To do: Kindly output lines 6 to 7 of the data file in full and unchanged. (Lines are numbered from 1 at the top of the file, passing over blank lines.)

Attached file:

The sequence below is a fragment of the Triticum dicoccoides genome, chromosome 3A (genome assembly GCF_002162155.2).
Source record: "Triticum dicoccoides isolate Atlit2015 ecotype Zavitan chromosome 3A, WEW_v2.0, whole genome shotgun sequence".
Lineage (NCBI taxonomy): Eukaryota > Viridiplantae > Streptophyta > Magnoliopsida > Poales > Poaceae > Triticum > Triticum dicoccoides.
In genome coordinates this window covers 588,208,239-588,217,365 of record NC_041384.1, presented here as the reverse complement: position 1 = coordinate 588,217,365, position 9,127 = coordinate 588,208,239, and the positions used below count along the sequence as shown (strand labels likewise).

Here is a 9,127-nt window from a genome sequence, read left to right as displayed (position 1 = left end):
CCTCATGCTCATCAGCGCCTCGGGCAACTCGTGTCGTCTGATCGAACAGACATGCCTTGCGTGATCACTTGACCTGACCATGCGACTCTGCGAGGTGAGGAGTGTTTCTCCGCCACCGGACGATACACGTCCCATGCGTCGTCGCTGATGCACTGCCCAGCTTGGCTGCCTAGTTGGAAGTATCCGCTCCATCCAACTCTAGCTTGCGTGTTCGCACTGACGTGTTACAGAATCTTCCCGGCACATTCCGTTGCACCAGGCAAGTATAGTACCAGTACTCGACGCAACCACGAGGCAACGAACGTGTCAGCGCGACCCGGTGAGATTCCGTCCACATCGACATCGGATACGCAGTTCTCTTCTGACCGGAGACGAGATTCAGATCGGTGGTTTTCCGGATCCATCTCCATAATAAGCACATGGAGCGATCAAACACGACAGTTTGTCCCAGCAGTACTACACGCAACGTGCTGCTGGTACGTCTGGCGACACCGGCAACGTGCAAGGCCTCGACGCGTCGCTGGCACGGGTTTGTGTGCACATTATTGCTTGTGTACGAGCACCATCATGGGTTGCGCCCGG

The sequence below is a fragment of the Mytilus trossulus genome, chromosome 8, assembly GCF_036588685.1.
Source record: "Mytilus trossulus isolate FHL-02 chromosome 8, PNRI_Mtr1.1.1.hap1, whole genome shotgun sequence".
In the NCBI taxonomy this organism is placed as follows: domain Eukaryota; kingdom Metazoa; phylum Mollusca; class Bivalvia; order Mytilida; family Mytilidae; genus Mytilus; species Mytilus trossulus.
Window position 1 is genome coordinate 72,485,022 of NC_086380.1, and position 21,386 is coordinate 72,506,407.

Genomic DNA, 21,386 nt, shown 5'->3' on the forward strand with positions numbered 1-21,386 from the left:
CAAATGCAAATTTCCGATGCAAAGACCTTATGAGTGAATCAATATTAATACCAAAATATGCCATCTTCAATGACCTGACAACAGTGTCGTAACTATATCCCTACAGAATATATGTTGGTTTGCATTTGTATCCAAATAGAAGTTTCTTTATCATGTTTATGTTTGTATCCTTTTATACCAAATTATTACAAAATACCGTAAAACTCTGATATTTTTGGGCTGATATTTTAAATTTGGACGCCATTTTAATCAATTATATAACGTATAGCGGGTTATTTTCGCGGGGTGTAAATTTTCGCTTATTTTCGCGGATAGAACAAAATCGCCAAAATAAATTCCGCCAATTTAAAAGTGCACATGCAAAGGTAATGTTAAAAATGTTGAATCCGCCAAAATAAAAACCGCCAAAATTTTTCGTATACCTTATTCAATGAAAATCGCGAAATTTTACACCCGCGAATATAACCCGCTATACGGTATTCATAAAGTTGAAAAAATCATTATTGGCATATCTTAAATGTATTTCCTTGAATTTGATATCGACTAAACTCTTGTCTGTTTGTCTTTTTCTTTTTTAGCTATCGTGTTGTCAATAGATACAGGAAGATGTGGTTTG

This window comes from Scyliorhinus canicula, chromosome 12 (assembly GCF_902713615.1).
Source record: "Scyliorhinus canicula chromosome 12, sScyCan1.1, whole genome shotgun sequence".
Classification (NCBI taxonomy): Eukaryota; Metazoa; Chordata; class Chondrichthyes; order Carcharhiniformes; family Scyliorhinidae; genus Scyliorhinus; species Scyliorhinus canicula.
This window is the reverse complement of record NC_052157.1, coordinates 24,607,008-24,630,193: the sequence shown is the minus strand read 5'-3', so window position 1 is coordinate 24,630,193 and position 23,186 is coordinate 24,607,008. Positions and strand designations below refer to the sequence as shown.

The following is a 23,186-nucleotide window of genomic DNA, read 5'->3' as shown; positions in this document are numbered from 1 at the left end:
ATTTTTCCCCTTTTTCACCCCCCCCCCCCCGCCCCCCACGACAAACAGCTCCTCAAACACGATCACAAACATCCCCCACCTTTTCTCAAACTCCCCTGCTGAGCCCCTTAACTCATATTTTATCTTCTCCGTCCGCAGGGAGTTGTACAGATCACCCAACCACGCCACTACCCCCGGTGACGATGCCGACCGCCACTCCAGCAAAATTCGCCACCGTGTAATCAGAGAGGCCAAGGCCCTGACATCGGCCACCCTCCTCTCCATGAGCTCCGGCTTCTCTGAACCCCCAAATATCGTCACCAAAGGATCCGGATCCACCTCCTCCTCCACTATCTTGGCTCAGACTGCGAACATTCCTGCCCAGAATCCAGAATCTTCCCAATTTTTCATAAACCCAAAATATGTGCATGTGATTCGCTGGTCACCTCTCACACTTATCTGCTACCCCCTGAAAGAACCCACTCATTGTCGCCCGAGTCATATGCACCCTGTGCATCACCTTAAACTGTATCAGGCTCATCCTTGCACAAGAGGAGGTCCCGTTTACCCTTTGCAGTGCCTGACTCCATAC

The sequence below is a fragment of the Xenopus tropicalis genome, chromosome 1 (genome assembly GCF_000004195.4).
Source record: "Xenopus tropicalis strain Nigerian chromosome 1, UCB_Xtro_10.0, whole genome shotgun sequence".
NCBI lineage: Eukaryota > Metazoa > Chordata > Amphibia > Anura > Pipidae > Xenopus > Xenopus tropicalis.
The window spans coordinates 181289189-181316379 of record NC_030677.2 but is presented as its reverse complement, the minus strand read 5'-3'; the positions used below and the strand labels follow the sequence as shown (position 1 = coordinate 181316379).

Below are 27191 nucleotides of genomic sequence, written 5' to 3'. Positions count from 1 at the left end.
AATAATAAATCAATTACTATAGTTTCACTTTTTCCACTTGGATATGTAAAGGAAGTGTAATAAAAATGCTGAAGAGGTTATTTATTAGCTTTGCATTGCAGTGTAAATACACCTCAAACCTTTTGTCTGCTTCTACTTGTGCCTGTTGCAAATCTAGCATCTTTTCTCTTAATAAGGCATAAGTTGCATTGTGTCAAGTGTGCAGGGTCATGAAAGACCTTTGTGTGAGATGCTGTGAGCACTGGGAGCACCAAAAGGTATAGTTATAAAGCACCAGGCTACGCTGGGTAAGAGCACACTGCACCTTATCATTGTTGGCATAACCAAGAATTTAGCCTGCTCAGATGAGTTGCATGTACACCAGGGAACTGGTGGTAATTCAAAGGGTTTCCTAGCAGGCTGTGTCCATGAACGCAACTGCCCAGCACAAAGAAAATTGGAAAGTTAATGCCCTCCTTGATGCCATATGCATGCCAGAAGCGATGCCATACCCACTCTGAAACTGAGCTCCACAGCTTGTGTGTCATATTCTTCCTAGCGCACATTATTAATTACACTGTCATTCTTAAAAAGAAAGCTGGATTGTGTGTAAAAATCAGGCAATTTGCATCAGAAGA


CCTCATGCTCATCAGCGCCTCGGGCAACTCGTGTCGTCTGATCGAACAGACATGCCTTGCGTGATCACTTGACCTGACCATGCGACTCTGCGAGGTGAGGAGTGTTTCTCCGCCACCGGACGATACACGTCCCATGCGTCGTCGCTGATGCACTGCCCAGCTTGGCTGCCTAGTTGGAAGTATCCGCTCCATCCAACTCTAGCTTGCGTGTTCGCACTGACGTGTTACAGAATCTTCCCGGCACATTCCGTTGCACCAGGCAAGTATAGTACCAGTACTCGACGCAACCACGAGGCAACGAACGTGTCAGCGCGACCCGGTGAGATTCCGTCCACATCGACATCGGATACGCAGTTCTCTTCTGACCGGAGACGAGATTCAGATCGGTGGTTTTCCGGATCCATCTCCATAATAAGCACATGGAGCGATCAAACACGACAGTTTGTCCCAGCAGTACTACACGCAACGTGCTGCTGGTACGTCTGGCGACACCGGCAACGTGCAAGGCCTCGACGCGTCGCTGGCACGGGTTTGTGTGCACATTATTGCTTGTGTACGAGCACCATCATGGGTTGCGCCCGG

The sequence below is a fragment of the Mytilus trossulus genome, chromosome 8, assembly GCF_036588685.1.